Table 1 Overall Data of the Selected Studies in This Meta-Analysis
Of the 18 articles included in the study, 13 articles were on hair samples, 1 article was on nail samples, 3 articles were on plasma samples, and 2 articles were on blood samples. Table 2 shows that there was no significant relationship found in hair and blood samples; however, a significant relationship was found in studies with plasma and nail samples (Table 2).
Table 2 The Relationship Between the Concentrations of Copper, Lead, and Mercury and Autism in Terms of Number and Type of Studies Included in the Meta-Analysis
The highest concentrations of copper, lead and mercury in children with autism were respectively reported in studies by Blaurock-Bush et al in the US (133.8±1154 in the hair sample), Geier et al in the US (22.2±12.1 in the plasma sample), and Yassa (2014) in Egypt (60.04±9.75 in the hair sample). The lowest levels of concentrations of copper, lead and mercury in children with autism were, respectively, reported in studies by Adams (2011) in the US (0.76±0.08 in the nail sample), Obrenvich (2012) (0.25 in the hair sample), and Blaurock-Bush et al in the US (0.01±0.02 in the hair sample).
The results of the study indicate that there was no significant relationship between copper concentration and autism (SMD (95% CI): 0.02 (−1.16, 1.20); I2=97.7%; P=0.972) (Figure 2A.Cu).
CU concentrations were measured in serum and plasma, blood, hair and toenails. There are differences between sample source concentrations in the studies.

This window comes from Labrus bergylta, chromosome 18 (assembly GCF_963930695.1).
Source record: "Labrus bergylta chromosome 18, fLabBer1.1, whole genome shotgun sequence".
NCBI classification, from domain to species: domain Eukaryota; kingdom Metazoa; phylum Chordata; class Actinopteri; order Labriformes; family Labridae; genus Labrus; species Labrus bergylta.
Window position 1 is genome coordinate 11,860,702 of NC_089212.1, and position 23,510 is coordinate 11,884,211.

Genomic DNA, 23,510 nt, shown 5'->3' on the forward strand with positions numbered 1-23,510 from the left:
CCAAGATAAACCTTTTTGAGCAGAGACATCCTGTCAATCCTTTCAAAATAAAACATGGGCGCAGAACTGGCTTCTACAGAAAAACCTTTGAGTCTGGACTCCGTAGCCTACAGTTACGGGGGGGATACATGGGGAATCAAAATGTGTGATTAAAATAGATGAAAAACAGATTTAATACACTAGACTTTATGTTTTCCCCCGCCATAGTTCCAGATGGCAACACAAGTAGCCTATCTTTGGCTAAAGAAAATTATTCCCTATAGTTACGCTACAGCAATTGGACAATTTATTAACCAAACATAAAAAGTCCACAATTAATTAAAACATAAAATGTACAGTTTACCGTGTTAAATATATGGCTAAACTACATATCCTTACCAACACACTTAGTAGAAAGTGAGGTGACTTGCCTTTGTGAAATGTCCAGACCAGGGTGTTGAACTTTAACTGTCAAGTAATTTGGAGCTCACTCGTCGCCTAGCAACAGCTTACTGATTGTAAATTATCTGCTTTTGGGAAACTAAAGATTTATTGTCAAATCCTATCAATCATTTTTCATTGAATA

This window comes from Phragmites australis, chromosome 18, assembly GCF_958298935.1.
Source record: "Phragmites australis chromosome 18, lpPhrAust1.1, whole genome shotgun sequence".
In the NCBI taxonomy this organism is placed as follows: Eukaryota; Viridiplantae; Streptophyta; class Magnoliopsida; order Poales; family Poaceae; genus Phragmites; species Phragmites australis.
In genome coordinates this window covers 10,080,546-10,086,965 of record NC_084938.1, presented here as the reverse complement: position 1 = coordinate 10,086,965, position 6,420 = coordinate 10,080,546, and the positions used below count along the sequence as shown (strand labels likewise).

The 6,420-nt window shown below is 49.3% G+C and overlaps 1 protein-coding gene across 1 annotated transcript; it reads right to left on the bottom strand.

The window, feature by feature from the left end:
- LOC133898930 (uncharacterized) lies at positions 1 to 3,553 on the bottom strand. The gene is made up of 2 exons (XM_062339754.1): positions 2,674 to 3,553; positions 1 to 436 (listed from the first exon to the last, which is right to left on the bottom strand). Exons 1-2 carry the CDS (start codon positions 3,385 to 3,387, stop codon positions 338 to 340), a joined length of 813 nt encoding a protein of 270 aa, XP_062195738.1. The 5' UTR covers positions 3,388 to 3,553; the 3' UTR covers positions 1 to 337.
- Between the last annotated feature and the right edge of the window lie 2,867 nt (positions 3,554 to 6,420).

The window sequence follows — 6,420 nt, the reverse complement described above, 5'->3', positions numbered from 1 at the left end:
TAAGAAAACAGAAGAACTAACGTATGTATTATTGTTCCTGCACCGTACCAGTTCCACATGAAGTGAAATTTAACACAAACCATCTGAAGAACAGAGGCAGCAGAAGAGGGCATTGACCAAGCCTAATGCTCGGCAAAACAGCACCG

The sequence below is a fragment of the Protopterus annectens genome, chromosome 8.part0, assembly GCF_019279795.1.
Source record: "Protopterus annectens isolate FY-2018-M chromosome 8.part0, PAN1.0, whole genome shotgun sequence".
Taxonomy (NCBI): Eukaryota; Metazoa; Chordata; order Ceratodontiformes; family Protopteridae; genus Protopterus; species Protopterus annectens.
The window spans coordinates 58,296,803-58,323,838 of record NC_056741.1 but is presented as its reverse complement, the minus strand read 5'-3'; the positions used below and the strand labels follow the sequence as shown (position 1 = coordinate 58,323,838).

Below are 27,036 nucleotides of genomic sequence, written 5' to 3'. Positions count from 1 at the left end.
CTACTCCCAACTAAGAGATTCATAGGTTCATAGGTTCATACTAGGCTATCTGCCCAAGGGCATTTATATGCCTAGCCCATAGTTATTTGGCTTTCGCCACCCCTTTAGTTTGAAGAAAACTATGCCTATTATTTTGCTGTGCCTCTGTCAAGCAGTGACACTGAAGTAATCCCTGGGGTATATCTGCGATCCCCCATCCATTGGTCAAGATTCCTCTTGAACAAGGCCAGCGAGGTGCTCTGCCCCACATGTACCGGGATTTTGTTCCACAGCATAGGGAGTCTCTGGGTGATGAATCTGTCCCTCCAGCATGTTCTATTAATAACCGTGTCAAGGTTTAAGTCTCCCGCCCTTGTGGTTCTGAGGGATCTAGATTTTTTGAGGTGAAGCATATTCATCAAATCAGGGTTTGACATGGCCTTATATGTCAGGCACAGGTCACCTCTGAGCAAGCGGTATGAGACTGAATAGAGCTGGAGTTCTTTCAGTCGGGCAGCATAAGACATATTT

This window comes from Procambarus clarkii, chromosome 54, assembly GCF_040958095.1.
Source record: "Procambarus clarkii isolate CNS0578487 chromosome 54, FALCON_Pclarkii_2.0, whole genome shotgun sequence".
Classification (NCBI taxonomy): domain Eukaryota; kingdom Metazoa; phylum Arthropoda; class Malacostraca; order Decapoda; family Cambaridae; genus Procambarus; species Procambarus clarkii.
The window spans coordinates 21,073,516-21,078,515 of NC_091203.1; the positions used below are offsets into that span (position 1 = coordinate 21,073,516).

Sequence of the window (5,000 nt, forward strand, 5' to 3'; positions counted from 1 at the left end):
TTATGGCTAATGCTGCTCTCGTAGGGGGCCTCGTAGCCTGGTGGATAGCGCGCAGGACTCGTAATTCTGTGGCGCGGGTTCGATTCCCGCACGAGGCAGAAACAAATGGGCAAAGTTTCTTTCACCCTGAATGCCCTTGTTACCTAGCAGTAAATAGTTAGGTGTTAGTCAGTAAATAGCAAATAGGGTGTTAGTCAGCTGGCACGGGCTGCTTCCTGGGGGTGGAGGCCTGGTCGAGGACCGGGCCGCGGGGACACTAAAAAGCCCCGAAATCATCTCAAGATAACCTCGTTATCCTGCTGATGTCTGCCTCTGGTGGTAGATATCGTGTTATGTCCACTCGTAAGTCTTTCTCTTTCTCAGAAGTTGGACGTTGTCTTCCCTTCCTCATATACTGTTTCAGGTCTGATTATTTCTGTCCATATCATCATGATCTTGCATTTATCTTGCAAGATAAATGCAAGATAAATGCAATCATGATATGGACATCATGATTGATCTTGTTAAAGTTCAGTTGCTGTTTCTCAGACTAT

Subgroups analysis showed that there are significant relationship between serum and plasma concentration 0.47 (95% CI: 0.07–0.87) and nail 4.91 (95% CI: 4.10–5.72) with autism, which means concentration in children with autism was higher than the concentration of CU in the control group. In blood 0.20 (95% CI: −0.30–0.70) and hair −0.75 (95% CI: −2.29–0.80) no significant relationship (Table 2).
Sensitivity analysis showed that by carrying out the sensitivity analysis and removing the studies demonstrating significantly different results, this result is significant (Figure 2B.Cu). The result of the publication bias figure also indicated that there was no error (P=0.413) (Figure 2C.Cu).
There was a significant relationship between mercury concentration and autism (SMD (95% CI): 1.96 (0.56–3.35); I2=98.6%; P=0.006) (Figure 3A.Hg).
Sensitivity analysis showed that by carrying out the sensitivity analysis and removing the studies demonstrating significantly different results, this result is also significant (Figure 3B.Hg). The result of the publication bias figure also revealed that there was no error here.